25 September 2013

ACRBA Review: Streets on a Map by Dale Harcombe

23 - 27 September
(Ark House Press December 2010)
Dale Harcombe

About the Book
Every choice carries a price as Abby discovers when she marries Joel. If she had known when Joel first walked into Clancy’s what lay in store, she would have stopped the relationship before it got started. However, by the time she found out it was too late. The choice was made. Or so she thought.

But then between her and her one friend in Astley, Laila, they arrive at solution that could benefit Abby and the small county town. A deliberately lit fire and an unplanned pregnancy threaten to bring their carefully laid plans and Abby's dreams undone. Problems of some newcomers to the town impinge on Abby's life too, but it is the arrival of an old resident of Astley that could end up destroying everything and not just for Abby.

Who else's lives will be affected and changed forever. Will the unwelcome arrivals in Astley destroy everything Abby and Laila have worked to achieve? What is the secret that will have all of Astley reeling?

About the Author
Streets on a Map, was published by Ark House Press. Prior to that Dale has had seven children’s books and Kaleidoscope a collection of poetry published. Many poems in Kaleidoscope have been previously published in Australia’s literary magazines. She has won prizes for her poetry and has been published in several anthologies.
Along with her husband, Dale was for a time houseparent for a family of twelve boys. She has also been a manuscript assessor and book reviewer and run creative writing classes. She has also written bible studies and Sunday school lessons. For several years she wrote about Christian living, marriage and home related topics for www.families.com. She has a BA in Literary and Australian studies. More information about Dale can be found at www.daleharcombe.com or on her Write and Read with Dale blog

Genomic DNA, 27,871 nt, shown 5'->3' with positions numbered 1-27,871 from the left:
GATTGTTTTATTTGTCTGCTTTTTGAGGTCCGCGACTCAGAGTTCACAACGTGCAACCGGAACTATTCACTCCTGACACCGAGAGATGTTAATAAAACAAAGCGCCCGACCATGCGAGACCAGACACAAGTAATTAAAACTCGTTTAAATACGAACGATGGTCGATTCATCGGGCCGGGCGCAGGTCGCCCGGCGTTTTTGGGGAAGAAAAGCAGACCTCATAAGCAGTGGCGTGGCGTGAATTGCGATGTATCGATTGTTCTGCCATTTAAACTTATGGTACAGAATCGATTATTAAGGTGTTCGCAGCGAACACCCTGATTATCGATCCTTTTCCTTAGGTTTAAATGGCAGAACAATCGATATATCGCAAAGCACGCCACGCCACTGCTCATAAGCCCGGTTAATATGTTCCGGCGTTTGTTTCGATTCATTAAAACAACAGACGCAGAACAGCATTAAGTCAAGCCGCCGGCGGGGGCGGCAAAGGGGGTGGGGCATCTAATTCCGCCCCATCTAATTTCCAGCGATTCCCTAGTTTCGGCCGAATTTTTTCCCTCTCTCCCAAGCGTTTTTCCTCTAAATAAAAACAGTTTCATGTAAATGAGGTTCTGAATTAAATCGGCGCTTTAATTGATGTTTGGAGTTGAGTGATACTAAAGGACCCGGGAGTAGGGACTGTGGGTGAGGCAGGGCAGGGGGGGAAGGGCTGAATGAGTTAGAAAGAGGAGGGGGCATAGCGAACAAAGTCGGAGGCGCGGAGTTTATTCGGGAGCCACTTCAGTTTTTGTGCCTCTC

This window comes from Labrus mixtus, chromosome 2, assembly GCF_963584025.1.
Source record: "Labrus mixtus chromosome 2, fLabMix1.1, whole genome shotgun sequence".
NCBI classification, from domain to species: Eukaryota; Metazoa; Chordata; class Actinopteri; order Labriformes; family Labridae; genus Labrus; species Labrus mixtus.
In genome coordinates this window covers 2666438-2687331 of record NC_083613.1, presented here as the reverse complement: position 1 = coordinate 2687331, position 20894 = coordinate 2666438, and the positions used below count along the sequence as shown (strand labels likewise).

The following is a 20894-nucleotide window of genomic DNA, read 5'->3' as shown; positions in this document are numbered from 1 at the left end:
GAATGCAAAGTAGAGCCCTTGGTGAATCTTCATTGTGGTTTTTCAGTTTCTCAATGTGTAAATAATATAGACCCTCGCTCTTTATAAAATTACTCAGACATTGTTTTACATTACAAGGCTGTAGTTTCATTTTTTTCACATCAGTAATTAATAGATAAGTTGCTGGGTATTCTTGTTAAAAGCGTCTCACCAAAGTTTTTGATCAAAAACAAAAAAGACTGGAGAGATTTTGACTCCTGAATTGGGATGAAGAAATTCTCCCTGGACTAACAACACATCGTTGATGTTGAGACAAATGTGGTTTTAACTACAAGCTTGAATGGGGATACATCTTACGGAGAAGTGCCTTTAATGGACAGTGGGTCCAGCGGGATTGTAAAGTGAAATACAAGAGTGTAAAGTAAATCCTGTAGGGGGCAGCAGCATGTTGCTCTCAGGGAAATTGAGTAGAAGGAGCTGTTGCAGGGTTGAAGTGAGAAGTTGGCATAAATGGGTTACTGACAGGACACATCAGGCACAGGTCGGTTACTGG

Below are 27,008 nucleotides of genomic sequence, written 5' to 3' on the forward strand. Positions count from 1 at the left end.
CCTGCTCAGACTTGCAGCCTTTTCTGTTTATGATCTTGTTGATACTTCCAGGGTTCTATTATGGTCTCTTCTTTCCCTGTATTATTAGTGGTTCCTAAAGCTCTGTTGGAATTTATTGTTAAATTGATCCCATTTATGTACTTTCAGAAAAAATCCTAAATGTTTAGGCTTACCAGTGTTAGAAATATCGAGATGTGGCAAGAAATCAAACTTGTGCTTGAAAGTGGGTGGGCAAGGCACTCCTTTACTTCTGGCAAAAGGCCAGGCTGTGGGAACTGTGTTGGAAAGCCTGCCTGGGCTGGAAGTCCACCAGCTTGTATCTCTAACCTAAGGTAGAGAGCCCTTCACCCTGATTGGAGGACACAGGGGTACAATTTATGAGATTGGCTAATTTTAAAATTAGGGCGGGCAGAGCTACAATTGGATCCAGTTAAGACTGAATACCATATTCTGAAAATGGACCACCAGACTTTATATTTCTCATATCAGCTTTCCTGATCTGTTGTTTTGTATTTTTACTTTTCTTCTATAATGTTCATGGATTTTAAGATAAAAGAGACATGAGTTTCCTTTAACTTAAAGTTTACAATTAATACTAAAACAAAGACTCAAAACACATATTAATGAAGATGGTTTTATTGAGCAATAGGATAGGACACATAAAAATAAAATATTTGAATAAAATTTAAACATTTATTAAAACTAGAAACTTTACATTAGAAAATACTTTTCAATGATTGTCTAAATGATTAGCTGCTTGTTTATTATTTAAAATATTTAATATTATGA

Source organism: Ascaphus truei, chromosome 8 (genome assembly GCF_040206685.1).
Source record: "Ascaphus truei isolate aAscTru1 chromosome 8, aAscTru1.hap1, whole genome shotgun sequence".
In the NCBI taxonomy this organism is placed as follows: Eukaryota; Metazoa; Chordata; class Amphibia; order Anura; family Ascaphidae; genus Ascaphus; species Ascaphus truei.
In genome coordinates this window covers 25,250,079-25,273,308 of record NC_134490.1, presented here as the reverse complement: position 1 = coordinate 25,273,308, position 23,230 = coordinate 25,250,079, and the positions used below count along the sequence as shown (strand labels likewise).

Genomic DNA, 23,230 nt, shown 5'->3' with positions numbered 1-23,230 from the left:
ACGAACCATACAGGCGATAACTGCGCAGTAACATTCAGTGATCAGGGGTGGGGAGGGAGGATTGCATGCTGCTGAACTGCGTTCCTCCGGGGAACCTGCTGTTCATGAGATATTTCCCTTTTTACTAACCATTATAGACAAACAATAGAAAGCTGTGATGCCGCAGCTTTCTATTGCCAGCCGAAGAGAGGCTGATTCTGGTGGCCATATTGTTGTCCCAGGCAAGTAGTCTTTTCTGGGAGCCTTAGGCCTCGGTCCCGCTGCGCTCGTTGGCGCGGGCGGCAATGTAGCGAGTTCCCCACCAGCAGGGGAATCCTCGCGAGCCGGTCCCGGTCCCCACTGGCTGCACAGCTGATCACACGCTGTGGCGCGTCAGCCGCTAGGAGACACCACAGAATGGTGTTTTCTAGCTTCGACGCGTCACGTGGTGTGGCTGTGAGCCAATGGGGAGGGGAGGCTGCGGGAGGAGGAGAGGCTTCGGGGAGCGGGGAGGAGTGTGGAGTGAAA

My Review

Abby and Joel Donovan have recently moved to Joel’s home town of Astley, near Bathurst. They are renovating Joel’s childhood home, and Abby is having trouble fitting in to the close-knit community, especially as the move has meant she has had to give up her career as a singer. She feels alone, as the only friend she’s made is Laila, an older woman. Laila is probably the best character in the book—a spunky older woman who has made it through many life trials with her sense of humour and faith intact.

This is supposed to be a book review, not a critique. Unfortunately, it’s more like a critique because I found the story difficult to get in to, easy to put down, and marred by distracting writing and punctuation. The story is written in the third person, mostly from Abby’s point of view. The viewpoint is consistent in that there is no head-hopping, but it would have been better to have scenes from the viewpoints of more than one character (we do eventually get some scenes from Laila’s viewpoint, but not until almost halfway through the book. Unfortunately, we then get the viewpoints of several minor characters, including some head-hopping).

Joel and Abby have been married less than a year but I only saw the immaturity of their relationship and their struggles, not the reason they fell in love and married in the first place. I also felt that I was being shown what happened—she did this, he said that—rather than getting an insight into the reactions of the characters, the choices they made, and why they made those choices. I found Abby difficult to relate to and never got to know Joel well enough to decide whether or not I liked him (I’m leaning towards not).

There were several flashbacks in the story, which had a negative effect on the pacing. It’s one thing to have an occasional flashback to a point in time before the story began in order to show us something about a character that is relevant to their current situation—if it’s actually relevant (which was debatable). What were more annoying were the flashbacks to incidents within the timeline of Streets on a Map, which just made it feel as though the story was being told out of sequence.

My other major complaint was that there was very little Christian content, despite Streets on a Map originally being published by a Christian publishing house and now being offered as part of a blog tour for Christian novels. Laila was a strong Christian, and I kept waiting for something to happen that would draw Abby towards God. I’m still waiting. I can only assume the theme of the novel was the uselessness of life without God, because what came through was a series of experiences with very little in the way of character reaction or personal growth. There was the potential for a good story here, but it didn’t eventuate.

Thanks to Dale Harcombe and ACRBA for providing a free ebook for review. You can find out more about Dale Harcombe at her website.

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